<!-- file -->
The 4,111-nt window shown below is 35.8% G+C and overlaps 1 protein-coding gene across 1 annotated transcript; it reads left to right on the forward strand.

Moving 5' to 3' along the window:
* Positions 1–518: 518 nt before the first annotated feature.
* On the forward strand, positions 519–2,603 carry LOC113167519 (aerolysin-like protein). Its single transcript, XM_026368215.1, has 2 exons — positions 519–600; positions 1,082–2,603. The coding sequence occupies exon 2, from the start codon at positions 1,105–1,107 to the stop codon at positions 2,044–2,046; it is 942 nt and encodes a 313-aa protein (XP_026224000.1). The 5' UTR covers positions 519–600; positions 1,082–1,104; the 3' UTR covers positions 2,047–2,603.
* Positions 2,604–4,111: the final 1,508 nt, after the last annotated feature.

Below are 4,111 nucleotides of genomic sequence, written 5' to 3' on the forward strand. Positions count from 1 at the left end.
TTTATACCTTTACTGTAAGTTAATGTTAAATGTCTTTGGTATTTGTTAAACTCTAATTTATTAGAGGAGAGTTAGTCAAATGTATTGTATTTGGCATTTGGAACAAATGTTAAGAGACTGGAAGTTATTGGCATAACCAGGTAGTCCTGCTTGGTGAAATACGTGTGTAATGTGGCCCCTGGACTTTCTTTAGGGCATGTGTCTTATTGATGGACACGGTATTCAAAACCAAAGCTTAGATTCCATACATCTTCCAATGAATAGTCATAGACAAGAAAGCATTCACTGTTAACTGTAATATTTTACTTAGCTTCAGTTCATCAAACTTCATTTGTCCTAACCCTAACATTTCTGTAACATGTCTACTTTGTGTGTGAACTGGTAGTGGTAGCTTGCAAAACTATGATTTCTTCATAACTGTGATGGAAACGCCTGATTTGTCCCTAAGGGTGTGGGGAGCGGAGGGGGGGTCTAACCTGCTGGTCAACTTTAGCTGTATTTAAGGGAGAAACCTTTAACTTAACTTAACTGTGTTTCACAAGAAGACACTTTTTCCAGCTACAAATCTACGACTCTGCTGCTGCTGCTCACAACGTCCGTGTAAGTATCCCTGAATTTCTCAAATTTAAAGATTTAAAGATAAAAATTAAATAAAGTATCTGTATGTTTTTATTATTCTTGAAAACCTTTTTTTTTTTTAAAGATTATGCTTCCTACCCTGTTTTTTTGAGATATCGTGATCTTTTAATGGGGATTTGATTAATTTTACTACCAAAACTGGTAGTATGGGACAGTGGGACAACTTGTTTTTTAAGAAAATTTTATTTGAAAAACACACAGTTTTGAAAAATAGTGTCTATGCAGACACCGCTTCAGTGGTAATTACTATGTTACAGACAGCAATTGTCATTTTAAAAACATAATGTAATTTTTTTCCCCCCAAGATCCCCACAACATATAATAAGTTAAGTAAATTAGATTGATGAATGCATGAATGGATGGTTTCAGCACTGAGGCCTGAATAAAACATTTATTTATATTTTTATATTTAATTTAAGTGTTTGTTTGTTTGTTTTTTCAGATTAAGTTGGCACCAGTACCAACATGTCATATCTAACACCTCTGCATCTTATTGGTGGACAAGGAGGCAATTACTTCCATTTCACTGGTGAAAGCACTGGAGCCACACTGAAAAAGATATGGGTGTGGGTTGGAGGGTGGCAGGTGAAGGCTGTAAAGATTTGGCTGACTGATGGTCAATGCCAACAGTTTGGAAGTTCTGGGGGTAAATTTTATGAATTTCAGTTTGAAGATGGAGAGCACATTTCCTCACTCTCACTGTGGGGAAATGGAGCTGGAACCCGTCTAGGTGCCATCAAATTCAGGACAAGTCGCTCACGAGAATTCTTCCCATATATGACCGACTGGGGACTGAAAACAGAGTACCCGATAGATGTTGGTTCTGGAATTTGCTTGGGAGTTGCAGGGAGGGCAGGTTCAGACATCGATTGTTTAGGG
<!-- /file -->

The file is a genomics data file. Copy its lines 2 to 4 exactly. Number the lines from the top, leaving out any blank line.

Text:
Moving 5' to 3' along the window:
* Positions 1–518: 518 nt before the first annotated feature.
* On the forward strand, positions 519–2,603 carry LOC113167519 (aerolysin-like protein). Its single transcript, XM_026368215.1, has 2 exons — positions 519–600; positions 1,082–2,603. The coding sequence occupies exon 2, from the start codon at positions 1,105–1,107 to the stop codon at positions 2,044–2,046; it is 942 nt and encodes a 313-aa protein (XP_026224000.1). The 5' UTR covers positions 519–600; positions 1,082–1,104; the 3' UTR covers positions 2,047–2,603.